As a central aspect of its charter, Intel Labs continually engages in the development of next-generation technologies, across the spectrum from fundamental research to applied technology. In particular, this approach involves the development of collaborative research arrangements with academic and industry partners to bring nascent technical capabilities to fruition. This page highlights a few of the research areas that Intel Labs is currently engaged in.
Next-Generation Wireless: 5G Networking
Wireless connectivity to succeed the current 4G (LTE/WiMAX) standard is emerging by 2020, adding capacity to networks that will enable them to handle increased volume and complexity of devices and data traffic. That data will include growing amounts of video traffic, new sources such as those associated with the Internet of Things (IoT), and new types such as virtual reality. 5G networks will offer increased throughput at lower latency compared to 4G, targeting enhanced mobile broadband for portable devices, ultra-reliable low-latency connectivity for industrial applications and autonomous vehicles, and massively scalable transmission for IoT.
As part of its work to enable the hardware, software, and carrier ecosystems for 5G, Intel Labs has been engaged with the university research community since 2012 through the Intel Strategic Research Alliance for 5G. Providing both technical and financial support to this community of researchers, Intel Labs has focused its effort toward 5G enablement in three primary areas:
• Network capacity: Intel Labs is investigating novel approaches such as increased-scale MIMO transmission to support the projected 100-fold increase in capacity requirements over the next decade. As a related matter, research is underway on the tradeoffs between energy efficiency and spectral efficiency.
• Uniform connectivity: Another research goal is to reduce the variability of data rates among end users that result over time and geographic location, including as a result of interference and network congestion, without compromising either energy efficiency or spectral efficiency.
• Service quality and user experience: Research is also underway to help maintain application-specific service quality while maximizing the efficiency of data transfer over the network.
Intel Labs developed virtualized Evolved Packet Core (vEPC) reference software, which it made available to the industry as a whole by contributing it to the Open Networking Foundation’s CORD (Central Office Re-architected as a Datacenter) project. The code is optimized using the Data Plane Development Kit (DPDK) for Intel® Xeon® processors, providing virtualized mobile core capabilities for use by service providers supporting their subscribers.
The Advancement of Autonomous Driving Systems
While substantial advances have been made in the technologies needed for autonomous driving, a great deal of research and development remains to be done. Vehicle manufacturers have made systems for automated navigation, steering, acceleration, and braking available to the public for several years, although hurdles remain to widespread adoption, both to maximize safety and to build public trust.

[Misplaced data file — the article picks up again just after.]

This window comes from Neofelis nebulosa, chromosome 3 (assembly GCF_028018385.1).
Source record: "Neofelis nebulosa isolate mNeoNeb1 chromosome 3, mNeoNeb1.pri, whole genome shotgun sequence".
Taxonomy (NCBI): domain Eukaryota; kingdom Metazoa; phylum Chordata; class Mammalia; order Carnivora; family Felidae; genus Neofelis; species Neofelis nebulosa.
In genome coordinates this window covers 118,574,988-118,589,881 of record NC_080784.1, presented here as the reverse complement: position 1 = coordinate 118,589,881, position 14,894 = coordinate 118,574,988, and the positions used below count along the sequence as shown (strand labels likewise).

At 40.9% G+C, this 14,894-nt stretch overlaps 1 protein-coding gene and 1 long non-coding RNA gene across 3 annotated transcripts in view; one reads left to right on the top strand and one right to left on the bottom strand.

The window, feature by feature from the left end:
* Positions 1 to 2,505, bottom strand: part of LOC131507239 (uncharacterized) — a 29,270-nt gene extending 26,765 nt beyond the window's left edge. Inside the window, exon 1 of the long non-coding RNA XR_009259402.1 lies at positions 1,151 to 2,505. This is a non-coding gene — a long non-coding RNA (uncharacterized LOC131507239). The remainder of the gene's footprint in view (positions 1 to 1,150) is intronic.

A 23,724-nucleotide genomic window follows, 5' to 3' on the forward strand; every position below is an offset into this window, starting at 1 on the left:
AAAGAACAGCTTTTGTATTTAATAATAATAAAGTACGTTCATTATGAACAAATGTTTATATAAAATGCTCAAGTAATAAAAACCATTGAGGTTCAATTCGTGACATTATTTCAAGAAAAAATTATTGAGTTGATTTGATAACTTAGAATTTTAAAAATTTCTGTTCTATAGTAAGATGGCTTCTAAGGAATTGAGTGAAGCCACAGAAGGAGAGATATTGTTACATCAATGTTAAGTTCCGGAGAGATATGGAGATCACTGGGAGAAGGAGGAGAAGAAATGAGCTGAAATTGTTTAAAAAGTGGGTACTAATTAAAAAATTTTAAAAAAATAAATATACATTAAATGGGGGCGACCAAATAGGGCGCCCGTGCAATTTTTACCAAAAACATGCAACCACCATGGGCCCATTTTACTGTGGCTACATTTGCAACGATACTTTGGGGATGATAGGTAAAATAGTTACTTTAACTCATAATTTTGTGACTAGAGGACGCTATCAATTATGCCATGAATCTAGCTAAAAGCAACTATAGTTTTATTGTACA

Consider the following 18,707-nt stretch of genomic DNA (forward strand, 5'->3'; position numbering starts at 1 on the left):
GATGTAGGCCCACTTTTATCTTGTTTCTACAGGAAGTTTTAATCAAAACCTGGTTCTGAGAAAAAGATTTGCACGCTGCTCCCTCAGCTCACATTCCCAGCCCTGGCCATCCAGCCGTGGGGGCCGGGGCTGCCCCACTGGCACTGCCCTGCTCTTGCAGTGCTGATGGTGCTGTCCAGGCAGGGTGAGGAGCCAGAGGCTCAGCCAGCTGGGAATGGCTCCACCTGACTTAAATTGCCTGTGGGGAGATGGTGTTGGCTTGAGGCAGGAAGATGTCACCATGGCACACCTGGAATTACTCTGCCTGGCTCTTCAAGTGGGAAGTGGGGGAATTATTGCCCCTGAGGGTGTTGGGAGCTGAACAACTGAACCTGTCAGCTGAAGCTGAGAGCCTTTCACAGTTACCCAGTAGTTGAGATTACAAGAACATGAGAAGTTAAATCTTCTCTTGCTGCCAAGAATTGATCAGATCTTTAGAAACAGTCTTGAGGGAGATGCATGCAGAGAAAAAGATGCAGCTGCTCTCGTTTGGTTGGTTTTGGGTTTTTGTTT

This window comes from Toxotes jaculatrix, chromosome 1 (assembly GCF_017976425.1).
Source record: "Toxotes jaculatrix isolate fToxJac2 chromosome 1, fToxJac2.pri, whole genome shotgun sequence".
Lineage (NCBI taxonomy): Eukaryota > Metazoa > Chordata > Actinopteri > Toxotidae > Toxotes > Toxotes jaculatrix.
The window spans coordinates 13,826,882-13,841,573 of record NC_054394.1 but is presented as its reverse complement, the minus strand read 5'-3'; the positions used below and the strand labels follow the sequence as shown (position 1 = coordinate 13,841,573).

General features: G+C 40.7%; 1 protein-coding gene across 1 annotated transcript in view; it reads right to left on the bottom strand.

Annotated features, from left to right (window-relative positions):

Intel Labs is involved in research both to improve systems at the current level of conditional automation and to advance toward the eventual goal of full automation, where onboard systems assume full control of the vehicle, which could operate autonomously with no human onboard.
Machine vision and AI research play a fundamental role in the work being done by Intel Labs for autonomous vehicles, particularly in the context of convolutional neural networks for visual recognition. Examples of usages include reading traffic signs and avoiding obstacles, as well as more forward-looking abilities based on interpreting and spontaneously adapting to the environment, such as responding appropriately to unforeseen circumstances. This work includes optimizing solution stacks of hardware, firmware, and software for in-vehicle and base-station use, as well as providing development tools for the solution ecosystem.
On the path toward full vehicle autonomy, Intel Labs takes an ecosystem-focused view that includes the development and implementation of open interface standards that enable interoperability among solution vendors. Parallel work proceeds on the development of in-vehicle and base-station equipment and software.
A range of research collaborations are underway between Intel Labs and vehicle manufacturers, sensor and electro-mechanical systems vendors, and providers of navigation and other information. In an effort to open the ecosystem to members of all types and sizes, Intel Labs is also investigating simulation environments that enable development of autonomous systems by those without the ability to field fleets of test vehicles.